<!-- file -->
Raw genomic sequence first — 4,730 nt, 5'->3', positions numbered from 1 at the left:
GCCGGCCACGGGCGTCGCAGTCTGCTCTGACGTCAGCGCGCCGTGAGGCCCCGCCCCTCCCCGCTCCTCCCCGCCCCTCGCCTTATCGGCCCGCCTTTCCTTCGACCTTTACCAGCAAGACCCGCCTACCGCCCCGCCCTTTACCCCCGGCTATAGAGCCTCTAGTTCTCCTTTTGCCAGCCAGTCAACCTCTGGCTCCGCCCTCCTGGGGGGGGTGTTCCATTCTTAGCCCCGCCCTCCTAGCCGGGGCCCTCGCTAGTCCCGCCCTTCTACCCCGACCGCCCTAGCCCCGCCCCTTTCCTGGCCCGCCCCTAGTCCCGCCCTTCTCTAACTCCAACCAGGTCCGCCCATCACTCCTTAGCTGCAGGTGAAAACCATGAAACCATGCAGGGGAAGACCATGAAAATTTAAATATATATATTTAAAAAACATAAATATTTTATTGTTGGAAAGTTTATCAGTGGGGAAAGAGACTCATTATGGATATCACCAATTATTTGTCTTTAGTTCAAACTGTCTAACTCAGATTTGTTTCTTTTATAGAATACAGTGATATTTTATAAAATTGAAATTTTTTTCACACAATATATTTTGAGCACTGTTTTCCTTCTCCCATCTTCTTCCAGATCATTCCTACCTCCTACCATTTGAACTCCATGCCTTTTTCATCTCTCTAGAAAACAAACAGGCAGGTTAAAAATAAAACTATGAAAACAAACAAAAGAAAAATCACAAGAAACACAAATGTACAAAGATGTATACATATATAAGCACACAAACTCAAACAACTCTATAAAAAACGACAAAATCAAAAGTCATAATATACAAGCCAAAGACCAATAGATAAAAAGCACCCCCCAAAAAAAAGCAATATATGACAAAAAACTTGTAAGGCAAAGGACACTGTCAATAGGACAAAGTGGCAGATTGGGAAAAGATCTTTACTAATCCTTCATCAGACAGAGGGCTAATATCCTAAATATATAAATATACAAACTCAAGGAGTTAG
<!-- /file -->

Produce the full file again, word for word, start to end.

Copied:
Raw genomic sequence first — 4,730 nt, 5'->3', positions numbered from 1 at the left:
GCCGGCCACGGGCGTCGCAGTCTGCTCTGACGTCAGCGCGCCGTGAGGCCCCGCCCCTCCCCGCTCCTCCCCGCCCCTCGCCTTATCGGCCCGCCTTTCCTTCGACCTTTACCAGCAAGACCCGCCTACCGCCCCGCCCTTTACCCCCGGCTATAGAGCCTCTAGTTCTCCTTTTGCCAGCCAGTCAACCTCTGGCTCCGCCCTCCTGGGGGGGGTGTTCCATTCTTAGCCCCGCCCTCCTAGCCGGGGCCCTCGCTAGTCCCGCCCTTCTACCCCGACCGCCCTAGCCCCGCCCCTTTCCTGGCCCGCCCCTAGTCCCGCCCTTCTCTAACTCCAACCAGGTCCGCCCATCACTCCTTAGCTGCAGGTGAAAACCATGAAACCATGCAGGGGAAGACCATGAAAATTTAAATATATATATTTAAAAAACATAAATATTTTATTGTTGGAAAGTTTATCAGTGGGGAAAGAGACTCATTATGGATATCACCAATTATTTGTCTTTAGTTCAAACTGTCTAACTCAGATTTGTTTCTTTTATAGAATACAGTGATATTTTATAAAATTGAAATTTTTTTCACACAATATATTTTGAGCACTGTTTTCCTTCTCCCATCTTCTTCCAGATCATTCCTACCTCCTACCATTTGAACTCCATGCCTTTTTCATCTCTCTAGAAAACAAACAGGCAGGTTAAAAATAAAACTATGAAAACAAACAAAAGAAAAATCACAAGAAACACAAATGTACAAAGATGTATACATATATAAGCACACAAACTCAAACAACTCTATAAAAAACGACAAAATCAAAAGTCATAATATACAAGCCAAAGACCAATAGATAAAAAGCACCCCCCAAAAAAAAGCAATATATGACAAAAAACTTGTAAGGCAAAGGACACTGTCAATAGGACAAAGTGGCAGATTGGGAAAAGATCTTTACTAATCCTTCATCAGACAGAGGGCTAATATCCTAAATATATAAATATACAAACTCAAGGAGTTAG